Policies, unlike laws, are not set in stone and they have to be updated from time to time. -NSTP/Luqman Hakim Zubir

Democratic plural societies everywhere strive for two things, both in theory and practice.

These are meritocracy and diversity in every facet of any nation’s life.

In some countries — and most especially ours — the interplay of these two desirable characteristics can be very contentious.

It even led to the partial break-up of Malaysia just two years after it was created, with Singapore leaving the federation in 1965.

Somewhat ironic that Singapore had recently made exceptions to its strict meritocracy so a second Malay may become its head of state again.

The difficulty invariably has to do with these two policy objectives being mutually exclusive.

Meritocracy is only possible if policies are strictly “colour-blind”.

But a desire for diversity necessarily means a compromise must be struck, as Singapore has lately discovered, albeit at its most elite level.

For years, a similarly burning debate has raged in the US related to the desire to keep its university enrolments diverse so as to reflect that nation’s increasingly multi-racial make-up.

That had necessitated various relaxations of university entrance requirements so minorities such as blacks and hispanics and even whites from rural America are given certain breaks to ensure they are adequately represented in university campuses across the US.

Predictably, such policy tweaks have riled some among the majority white population who argue, not unreasonably, that affirmative measures favouring non-white minorities discriminate against deserving whites who would have been admitted into university otherwise.

This anti-affirmative action cause has ignited a long-running battle kept very much alive by those in the conservative right politically.

Of late, a most interesting twist to this traditional majority-entitlement-versus-minority-exception debate in most countries has developed in the US.

The minority in question is the Asian-American one and it has found an odd (sometimes strained) ally in the American white majority.

For some time now, Asian-Americans have been widely regarded as a “model” minority in the country they have come to call home.

Somewhat inconveniently, they have become “over-represented” in American university campuses and — especially contentiously — in the most prestigious “Ivy League” universities.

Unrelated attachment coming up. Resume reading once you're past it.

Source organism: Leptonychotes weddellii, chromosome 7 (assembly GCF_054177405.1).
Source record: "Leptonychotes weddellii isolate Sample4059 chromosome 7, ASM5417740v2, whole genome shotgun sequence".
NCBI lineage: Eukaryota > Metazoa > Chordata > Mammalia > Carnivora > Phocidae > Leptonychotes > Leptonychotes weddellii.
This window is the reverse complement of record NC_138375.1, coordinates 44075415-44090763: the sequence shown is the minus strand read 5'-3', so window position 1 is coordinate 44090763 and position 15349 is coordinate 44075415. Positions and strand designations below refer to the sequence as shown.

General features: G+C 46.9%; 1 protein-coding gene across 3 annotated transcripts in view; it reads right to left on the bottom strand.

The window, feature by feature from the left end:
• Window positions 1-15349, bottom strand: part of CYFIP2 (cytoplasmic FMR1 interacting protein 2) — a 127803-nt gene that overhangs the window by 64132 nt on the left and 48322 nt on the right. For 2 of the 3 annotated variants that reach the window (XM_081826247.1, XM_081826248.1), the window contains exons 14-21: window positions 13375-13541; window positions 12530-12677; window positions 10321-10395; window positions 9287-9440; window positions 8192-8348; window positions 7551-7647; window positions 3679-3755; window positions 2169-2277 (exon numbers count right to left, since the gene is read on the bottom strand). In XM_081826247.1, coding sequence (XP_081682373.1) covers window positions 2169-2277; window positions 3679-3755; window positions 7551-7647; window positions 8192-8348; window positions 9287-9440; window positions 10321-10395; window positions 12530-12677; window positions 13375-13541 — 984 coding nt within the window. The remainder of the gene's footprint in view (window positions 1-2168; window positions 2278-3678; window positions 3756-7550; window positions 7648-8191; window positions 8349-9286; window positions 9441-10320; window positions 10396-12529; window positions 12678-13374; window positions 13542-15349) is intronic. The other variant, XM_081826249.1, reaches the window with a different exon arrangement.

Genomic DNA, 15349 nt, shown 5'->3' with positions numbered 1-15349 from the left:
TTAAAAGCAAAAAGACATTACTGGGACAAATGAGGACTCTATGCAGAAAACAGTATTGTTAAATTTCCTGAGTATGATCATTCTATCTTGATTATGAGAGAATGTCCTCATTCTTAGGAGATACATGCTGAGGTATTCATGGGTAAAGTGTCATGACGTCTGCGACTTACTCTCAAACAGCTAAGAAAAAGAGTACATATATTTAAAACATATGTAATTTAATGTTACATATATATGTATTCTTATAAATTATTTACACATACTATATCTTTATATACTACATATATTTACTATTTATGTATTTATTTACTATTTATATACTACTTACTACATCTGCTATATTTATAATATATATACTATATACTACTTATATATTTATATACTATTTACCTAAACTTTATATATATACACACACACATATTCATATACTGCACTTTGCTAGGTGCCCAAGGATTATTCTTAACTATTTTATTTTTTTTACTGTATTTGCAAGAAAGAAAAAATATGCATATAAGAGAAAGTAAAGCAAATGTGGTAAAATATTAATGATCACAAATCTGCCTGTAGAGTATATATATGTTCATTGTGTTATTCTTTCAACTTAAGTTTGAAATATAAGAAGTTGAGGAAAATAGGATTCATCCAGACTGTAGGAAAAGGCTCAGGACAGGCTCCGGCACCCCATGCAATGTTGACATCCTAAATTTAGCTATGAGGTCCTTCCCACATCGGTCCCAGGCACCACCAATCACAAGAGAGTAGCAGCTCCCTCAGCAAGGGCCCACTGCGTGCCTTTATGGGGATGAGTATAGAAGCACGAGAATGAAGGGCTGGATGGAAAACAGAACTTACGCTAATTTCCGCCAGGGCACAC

The model-minority tag has slipped a bit as ugly racially-tinged characterisations have been employed to explain away Asian-Americans’ “over-achieving” proclivities and, most crucially, to justify placing non-academic handicaps in order to check their preponderance in some American campuses.

Not unexpectedly, the controversy is running its course through US courts.

In a case initiated against Harvard University for an admissions process decried as discriminatory to Asian-Americans, Massachusetts judge Allison Burroughs has finally issued a decision in favour of Harvard’s “discriminatory” policies targeting Asian-American applicants.

Burroughs pointedly noted in her decision: “For the purposes of this case, at least for now, ensuring diversity at Harvard relies, in part, on race conscious admissions.”

In other words, where two perhaps equally socially-desirable objectives (meritocracy and diversity) inevitably collide, some tinkering of one to achieve the other objective is justified.

This decision — which may eventually be appealed all the way to the US Supreme Court — ought to have far greater resonance than it is likely to get here in Malaysia.

Like in the US, our public-university entry policies — indeed the whole panoply of affirmative economic and even public-service recruitment policies — have been endlessly burning questions in public and private forums alike.

Some among us go around lamenting how “discriminatory” our public policies have been, as if affirmative actions are anything but.

Our own debate also has a peculiarly Malaysian twist: that policies are discriminatory in favour of the majority rather than a minority.

Meritocracy rests on the foundation that, as the US Declaration of Independence unequivocally asserts, “all men are created equal”.

Is Burroughs, through her Harvard judgment, going against this most fundamental idea of what America is all about?

Probably not, if the US founding tenet is taken as merely aspirational and whose realisation still a work-in-progress even nearly 250 years later.

The Harvard judgment, even as it pronounces that affirmative/discriminatory actions pass constitutional muster, strikes a helpful tentative note with its “at least for now” caveat.

This also can be taken to mean that the interplay between what meritocracy demands and diversity requires is always dynamic and new equilibriums regularly needed to be arrived at to defuse any build-up of tensions.

Policies, unlike laws, are not set in stone and never should be; they have to be updated from time to time.

At the end of the day, not everyone will end up happy.

Superhuman inter-racial empathy and understanding will be needed to preserve overall social harmony.

The writer views developments in the nation, the region and the wider world from his vantage point in Kuching, Sarawak

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